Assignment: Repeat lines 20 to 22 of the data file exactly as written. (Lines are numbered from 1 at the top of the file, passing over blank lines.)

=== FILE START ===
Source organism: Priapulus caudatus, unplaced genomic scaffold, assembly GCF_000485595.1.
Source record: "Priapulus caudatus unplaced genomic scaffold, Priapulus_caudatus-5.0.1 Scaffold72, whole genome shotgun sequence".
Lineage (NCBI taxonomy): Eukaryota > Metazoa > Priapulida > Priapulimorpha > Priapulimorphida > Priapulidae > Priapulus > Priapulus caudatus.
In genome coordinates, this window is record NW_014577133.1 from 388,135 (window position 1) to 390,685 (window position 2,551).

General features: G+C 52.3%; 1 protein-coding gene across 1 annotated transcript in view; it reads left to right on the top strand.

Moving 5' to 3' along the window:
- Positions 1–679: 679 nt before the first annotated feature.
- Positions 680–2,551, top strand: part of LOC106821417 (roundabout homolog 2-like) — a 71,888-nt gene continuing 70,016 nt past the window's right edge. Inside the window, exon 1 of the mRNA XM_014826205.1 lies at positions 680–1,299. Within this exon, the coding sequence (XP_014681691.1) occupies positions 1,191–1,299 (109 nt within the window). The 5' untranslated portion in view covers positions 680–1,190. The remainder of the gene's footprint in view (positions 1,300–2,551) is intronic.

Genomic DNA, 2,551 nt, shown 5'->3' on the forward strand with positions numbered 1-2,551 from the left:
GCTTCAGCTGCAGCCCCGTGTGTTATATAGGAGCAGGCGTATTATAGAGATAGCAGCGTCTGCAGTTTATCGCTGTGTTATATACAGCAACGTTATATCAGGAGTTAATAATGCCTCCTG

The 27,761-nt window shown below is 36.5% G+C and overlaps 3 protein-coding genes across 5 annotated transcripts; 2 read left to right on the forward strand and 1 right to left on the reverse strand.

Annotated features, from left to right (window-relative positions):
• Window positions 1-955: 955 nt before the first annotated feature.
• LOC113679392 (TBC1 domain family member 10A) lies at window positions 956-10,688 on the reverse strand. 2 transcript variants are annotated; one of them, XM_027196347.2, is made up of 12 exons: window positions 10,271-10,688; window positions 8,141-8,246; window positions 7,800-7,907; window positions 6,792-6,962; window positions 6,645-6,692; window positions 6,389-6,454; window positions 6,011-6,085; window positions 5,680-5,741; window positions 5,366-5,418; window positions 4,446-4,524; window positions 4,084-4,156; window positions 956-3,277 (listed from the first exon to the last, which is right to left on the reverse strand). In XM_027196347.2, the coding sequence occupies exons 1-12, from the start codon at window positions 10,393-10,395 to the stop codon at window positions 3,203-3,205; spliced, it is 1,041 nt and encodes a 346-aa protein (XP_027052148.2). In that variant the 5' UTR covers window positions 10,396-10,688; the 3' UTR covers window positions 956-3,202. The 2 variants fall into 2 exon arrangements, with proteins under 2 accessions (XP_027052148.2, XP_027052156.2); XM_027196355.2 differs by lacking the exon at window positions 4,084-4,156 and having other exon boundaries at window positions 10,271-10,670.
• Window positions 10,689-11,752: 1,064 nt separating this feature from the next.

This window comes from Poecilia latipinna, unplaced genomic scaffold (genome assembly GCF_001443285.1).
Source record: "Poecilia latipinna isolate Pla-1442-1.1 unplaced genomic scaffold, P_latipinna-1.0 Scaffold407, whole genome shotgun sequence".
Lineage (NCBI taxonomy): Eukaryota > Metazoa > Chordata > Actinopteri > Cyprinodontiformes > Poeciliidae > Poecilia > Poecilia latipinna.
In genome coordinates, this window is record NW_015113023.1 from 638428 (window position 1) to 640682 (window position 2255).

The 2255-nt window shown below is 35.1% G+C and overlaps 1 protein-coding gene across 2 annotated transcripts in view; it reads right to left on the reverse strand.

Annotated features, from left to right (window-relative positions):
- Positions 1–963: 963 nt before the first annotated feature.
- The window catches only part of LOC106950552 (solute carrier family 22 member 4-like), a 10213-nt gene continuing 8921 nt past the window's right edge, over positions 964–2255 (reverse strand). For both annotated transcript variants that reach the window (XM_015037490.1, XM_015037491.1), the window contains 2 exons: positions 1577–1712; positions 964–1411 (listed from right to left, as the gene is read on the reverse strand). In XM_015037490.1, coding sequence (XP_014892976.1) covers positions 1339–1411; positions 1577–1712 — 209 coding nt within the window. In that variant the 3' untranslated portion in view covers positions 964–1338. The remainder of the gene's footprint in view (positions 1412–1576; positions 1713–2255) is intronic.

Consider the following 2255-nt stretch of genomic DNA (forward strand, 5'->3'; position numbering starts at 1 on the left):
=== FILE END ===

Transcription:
The 2255-nt window shown below is 35.1% G+C and overlaps 1 protein-coding gene across 2 annotated transcripts in view; it reads right to left on the reverse strand.

Annotated features, from left to right (window-relative positions):
- Positions 1–963: 963 nt before the first annotated feature.